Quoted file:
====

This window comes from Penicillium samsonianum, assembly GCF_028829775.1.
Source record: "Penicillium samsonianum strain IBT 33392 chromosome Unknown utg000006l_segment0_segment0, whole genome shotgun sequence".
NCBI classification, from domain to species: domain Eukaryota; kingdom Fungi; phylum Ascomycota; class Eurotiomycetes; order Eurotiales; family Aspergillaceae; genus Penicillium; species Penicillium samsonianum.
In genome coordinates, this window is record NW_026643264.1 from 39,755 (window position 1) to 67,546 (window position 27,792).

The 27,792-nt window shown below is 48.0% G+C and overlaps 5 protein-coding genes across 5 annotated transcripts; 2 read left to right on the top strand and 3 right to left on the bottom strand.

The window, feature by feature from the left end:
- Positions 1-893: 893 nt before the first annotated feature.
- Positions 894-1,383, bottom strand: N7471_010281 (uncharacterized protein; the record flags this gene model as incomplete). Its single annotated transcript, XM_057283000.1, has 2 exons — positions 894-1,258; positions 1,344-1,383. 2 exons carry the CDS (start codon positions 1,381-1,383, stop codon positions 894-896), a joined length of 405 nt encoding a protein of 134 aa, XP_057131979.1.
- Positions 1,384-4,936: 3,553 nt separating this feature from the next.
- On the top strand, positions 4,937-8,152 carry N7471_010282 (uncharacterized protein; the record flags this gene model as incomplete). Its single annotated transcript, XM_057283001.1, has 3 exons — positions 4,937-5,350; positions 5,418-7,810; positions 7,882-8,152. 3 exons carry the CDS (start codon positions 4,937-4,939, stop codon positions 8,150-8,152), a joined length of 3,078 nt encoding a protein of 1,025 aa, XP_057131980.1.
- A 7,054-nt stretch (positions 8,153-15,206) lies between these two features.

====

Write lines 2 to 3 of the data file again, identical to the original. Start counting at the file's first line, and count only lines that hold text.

Source record: "Penicillium samsonianum strain IBT 33392 chromosome Unknown utg000006l_segment0_segment0, whole genome shotgun sequence".
NCBI classification, from domain to species: domain Eukaryota; kingdom Fungi; phylum Ascomycota; class Eurotiomycetes; order Eurotiales; family Aspergillaceae; genus Penicillium; species Penicillium samsonianum.